Are they emotionally and physically healthy? Do they feel like good people to be with? These questions are a little harder to answer when you are dealing with people online, but not impossible. Listen to your intuition.
  • Are there financial or political obligations?
    How are finances handled? Are there exceptions made? If so, how and to whom? Is the coven giving regular reports? Has anyone left the coven or been banished? If so, can you speak with the former member? Speaking with former coven people may reveal more about the internal structure of the coven and why it is not as perfect as it seems on the surface. Ask why the person was banished. The answer to such a sticky question tells you much about the politics of the group, including whether you might find yourself similarly banished some day.

    No matter how much you want to work with a group of people, it is a waste of your time to join a group with which you are not comfortable. Instead, wait, practice on your own, and continue to look. It will be well worth the wait.

  • <b>Do's and Don't's</b><br><br>

    <li>Be wary of any coven leader who claims to have grasped the one and only truth, making all other beliefs and practices wrong. If a coven leader's philosophy and beliefs are narrow and one-sided, then back away.</li>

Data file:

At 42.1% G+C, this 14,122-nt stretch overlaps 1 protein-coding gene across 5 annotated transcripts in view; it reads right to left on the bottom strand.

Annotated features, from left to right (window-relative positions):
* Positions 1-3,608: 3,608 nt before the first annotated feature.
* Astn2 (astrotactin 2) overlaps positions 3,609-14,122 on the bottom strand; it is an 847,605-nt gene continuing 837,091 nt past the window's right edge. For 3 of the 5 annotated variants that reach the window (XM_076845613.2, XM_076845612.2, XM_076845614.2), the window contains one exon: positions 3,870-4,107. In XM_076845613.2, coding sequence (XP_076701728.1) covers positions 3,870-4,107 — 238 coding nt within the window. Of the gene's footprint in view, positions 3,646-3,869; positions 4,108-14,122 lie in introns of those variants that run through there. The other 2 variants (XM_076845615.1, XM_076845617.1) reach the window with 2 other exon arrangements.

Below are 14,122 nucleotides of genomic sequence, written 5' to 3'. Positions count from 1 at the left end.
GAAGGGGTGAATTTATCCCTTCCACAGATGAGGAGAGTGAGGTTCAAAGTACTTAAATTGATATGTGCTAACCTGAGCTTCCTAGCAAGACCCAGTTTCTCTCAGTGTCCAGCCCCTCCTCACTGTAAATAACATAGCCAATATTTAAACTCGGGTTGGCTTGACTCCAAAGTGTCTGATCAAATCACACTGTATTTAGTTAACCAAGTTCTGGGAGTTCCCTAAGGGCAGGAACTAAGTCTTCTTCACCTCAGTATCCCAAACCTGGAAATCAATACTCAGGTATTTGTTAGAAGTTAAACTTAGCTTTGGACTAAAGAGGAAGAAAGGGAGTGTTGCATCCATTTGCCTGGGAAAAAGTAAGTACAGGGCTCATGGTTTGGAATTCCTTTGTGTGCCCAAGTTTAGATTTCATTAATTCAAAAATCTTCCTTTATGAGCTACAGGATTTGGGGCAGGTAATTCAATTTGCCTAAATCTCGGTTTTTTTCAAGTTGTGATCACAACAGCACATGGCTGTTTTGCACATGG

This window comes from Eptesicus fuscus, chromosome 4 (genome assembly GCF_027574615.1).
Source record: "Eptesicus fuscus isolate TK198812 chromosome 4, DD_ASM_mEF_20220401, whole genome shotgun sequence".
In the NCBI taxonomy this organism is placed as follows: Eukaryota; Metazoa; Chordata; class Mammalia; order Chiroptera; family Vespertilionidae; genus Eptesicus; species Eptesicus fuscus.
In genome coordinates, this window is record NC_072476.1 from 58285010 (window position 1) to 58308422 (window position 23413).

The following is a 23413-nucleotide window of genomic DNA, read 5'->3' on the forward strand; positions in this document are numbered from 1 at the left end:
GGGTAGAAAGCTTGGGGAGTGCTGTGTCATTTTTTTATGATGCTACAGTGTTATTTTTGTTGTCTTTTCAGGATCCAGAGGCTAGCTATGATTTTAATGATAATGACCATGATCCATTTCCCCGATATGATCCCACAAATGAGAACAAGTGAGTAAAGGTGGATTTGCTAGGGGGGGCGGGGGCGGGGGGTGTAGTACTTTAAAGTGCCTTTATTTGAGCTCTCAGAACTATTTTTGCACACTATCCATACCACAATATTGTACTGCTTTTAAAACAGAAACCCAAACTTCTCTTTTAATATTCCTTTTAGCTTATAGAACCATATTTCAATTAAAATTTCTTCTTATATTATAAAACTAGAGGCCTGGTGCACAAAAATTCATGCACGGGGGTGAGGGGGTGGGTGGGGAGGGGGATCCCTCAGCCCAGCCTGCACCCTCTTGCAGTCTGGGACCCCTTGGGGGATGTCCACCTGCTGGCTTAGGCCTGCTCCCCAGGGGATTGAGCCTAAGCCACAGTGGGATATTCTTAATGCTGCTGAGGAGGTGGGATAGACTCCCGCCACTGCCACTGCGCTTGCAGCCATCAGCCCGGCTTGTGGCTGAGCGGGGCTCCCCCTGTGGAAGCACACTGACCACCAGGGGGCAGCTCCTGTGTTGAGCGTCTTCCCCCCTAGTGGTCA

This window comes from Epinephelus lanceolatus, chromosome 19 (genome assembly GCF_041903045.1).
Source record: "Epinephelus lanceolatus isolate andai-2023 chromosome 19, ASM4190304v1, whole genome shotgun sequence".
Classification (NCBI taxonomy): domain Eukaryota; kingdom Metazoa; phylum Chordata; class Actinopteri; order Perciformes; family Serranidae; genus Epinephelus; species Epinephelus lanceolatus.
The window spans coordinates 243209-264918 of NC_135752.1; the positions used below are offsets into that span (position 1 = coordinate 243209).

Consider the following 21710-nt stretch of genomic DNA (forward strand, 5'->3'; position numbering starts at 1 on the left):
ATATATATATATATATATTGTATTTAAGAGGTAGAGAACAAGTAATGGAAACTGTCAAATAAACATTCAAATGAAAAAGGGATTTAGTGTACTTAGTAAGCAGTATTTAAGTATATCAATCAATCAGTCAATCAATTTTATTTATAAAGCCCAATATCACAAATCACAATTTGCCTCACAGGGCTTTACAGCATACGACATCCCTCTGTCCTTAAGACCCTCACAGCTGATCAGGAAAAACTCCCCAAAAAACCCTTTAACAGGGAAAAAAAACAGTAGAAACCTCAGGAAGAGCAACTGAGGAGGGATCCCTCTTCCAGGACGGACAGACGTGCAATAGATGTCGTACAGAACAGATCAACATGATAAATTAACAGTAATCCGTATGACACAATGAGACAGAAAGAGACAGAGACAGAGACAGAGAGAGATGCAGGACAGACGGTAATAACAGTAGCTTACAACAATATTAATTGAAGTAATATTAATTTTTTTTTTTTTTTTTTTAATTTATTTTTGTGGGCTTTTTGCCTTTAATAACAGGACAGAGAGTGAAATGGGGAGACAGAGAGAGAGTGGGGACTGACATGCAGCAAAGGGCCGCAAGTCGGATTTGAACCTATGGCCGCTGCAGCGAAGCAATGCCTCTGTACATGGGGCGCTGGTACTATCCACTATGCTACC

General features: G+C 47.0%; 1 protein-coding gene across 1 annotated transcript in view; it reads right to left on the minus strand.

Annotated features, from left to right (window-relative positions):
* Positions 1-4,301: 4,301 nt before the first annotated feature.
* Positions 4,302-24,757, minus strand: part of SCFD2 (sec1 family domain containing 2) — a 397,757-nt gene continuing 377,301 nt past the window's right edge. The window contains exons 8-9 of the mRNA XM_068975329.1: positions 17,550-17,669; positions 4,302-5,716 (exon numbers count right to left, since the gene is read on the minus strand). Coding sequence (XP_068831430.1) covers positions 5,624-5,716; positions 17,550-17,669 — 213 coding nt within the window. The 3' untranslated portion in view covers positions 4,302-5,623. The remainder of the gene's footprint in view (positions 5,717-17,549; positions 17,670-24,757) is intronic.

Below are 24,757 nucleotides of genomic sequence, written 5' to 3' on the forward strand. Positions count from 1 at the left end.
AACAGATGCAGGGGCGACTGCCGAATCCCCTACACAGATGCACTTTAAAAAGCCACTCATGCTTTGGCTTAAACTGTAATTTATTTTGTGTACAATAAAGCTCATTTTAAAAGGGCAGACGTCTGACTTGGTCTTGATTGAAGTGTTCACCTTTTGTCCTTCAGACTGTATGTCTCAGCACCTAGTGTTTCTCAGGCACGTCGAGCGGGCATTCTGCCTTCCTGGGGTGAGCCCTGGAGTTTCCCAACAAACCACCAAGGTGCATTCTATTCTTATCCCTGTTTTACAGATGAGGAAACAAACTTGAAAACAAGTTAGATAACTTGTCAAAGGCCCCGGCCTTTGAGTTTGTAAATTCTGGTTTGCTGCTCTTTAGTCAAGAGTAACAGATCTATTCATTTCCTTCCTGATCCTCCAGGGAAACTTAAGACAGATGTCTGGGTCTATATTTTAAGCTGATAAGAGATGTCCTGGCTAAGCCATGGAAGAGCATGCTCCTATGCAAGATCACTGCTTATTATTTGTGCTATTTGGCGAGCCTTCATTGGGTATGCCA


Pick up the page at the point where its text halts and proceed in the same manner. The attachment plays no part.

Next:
<li>Does the coven leader(s) exercise too much authority?  Do they try to control the personal lives of members? Does it seem as if there is a guru to whom everyone defers?</li>

    <li>Be wary of a group that keeps much of its doings secret. Never speak words in a ritual setting that you do not understand. Remember that you can always walk out of a ritual.</li>

    <li>Be wary of a coven leader who shows a lack of respect toward members. If there are constant flame wars and harsh words, followed quickly by apologies, beware. Occasional disagreements are okay and even healthy. But anger should not be a usual part of coven interaction.</li>

    <li>Are guilt trips a part of coven discussions?</li>

    <li>Leave a coven that has no clear belief system or one that accepts everything from Sculderianism (a system that worships a dual deity in the form of Mulder and Scully from the TV show "The X-Files") to the Illuminati (a hidden magickal organization that theoretically runs the world) as valid belief systems.</li>

    <li>Be wary of any group that tries to alienate you from your family and friends. This is a dangerous warning signal of cults, which are not healthy groups for you or anyone else.</li>

    <li>Never join a coven in which it is unacceptable to excuse yourself from practices that make you uncomfortable.</li>